Saturday, December 27, 2008

Our Christmas Seder plate

A new tradition for our family:

A Christmas Seder plate.
- lamb shankbone or tiny lamb statue, representing Jesus as the Lamb of God
- a sprig of evergreen, symbolizing new life and hope in the middle of winter
- piece of hay or grass, representing the humility of Jesus, born in humble circumstances
- gold or a small gift, symbolizing that God has given us great gifts
- angel, symbolizing bringing good news from God

Thursday, December 25, 2008

Merry Christmas!

A blessed Christmas to all.

Last night, the fourth night of Hanukkah, we had real latkes for dinner, rather than ones made from a mix. Yum! Then we headed off to the candlelight worship service. The choir sang, the bell ringers rang, we heard the age-old story of a baby born in humble circumstances, we sang hymns (lots of them!). And the candlelight service brought tears to my eyes (as usual) because of its loveliness. The light shines in the darkness, and the darkness has not overcome it.

It's different being home for Christmas - usually we are visiting my family. We didn't get up until 8 am or so. First we opened the things in our stockings - my favorite part of gift-giving at Christmas is stockings - all those little gifts and candy! There was much trading of candy, something I never did as a kid. Then a leisurely breakfast, followed by opening of gifts to each other. That part goes fairly quickly when there are just 5 instead of 15 people.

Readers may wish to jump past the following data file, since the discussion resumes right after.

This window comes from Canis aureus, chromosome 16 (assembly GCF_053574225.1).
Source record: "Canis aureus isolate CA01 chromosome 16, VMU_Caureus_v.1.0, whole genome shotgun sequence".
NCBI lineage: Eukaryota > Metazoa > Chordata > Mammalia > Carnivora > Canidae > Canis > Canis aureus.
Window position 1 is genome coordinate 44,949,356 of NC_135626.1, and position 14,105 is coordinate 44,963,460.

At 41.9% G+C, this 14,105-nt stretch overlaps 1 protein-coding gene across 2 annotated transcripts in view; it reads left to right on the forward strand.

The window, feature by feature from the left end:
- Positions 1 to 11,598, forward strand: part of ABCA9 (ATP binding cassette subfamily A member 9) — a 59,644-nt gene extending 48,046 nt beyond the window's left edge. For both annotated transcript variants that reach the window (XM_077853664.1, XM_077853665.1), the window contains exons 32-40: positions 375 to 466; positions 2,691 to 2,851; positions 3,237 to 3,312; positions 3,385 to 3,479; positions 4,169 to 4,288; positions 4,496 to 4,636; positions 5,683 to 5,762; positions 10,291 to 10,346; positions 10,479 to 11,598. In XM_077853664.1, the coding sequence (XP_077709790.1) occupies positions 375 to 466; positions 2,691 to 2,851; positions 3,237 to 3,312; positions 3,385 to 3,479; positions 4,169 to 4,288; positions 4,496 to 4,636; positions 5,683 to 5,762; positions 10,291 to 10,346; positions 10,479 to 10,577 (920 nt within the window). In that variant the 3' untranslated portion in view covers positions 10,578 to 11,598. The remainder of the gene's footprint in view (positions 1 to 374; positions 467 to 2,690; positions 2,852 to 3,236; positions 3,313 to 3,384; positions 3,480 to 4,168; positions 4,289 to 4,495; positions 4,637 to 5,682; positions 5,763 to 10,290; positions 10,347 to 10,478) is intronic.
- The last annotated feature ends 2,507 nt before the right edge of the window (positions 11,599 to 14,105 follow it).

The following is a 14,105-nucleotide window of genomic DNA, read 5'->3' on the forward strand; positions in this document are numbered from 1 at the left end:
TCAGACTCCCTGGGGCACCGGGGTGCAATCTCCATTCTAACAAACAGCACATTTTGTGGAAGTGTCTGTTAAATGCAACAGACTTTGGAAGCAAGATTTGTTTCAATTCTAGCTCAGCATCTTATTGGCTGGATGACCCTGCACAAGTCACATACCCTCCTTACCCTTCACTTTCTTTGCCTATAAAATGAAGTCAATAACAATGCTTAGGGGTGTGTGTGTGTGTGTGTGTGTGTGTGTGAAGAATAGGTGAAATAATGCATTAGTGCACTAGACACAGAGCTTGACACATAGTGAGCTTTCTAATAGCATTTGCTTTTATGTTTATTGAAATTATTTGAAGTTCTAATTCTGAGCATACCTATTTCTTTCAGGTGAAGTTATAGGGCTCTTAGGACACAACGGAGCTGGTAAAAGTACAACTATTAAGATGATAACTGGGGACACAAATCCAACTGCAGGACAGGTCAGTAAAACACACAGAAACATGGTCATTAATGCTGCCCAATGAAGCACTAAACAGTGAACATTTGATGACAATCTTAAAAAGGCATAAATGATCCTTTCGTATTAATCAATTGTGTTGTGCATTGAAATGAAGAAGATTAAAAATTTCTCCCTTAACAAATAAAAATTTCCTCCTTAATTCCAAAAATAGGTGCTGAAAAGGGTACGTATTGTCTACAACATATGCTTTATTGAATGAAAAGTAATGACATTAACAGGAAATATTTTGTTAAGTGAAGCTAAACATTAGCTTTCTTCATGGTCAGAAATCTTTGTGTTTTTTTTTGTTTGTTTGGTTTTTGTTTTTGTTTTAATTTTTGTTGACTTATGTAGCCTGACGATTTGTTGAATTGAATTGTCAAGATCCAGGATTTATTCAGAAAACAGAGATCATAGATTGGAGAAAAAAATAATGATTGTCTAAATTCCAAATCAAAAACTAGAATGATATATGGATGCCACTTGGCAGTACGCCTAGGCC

Maybe it's good we're home - seems like one of my dear ones has a fever...

Wednesday, December 24, 2008

Boy Scout Latkes

Recipe for Boy Scout Latkes

Put on hiking boots. Make a fire. Peel a baking potato. Coat one side of tin foil with oil. Wrap potato in tin foil. Cook in fire until done. Remove from fire. Stomp on potato to flatten into pancake. Serve with applesauce and Cheez Whiz.

Monday, December 22, 2008

Bring Us a Shrubbery, and Make It a Nice One

Our Christmas tree, decorated with origami made by our own Origami Swami!

Saturday, December 13, 2008

Common Household Irony

This week was full of "December Dilemma" irony.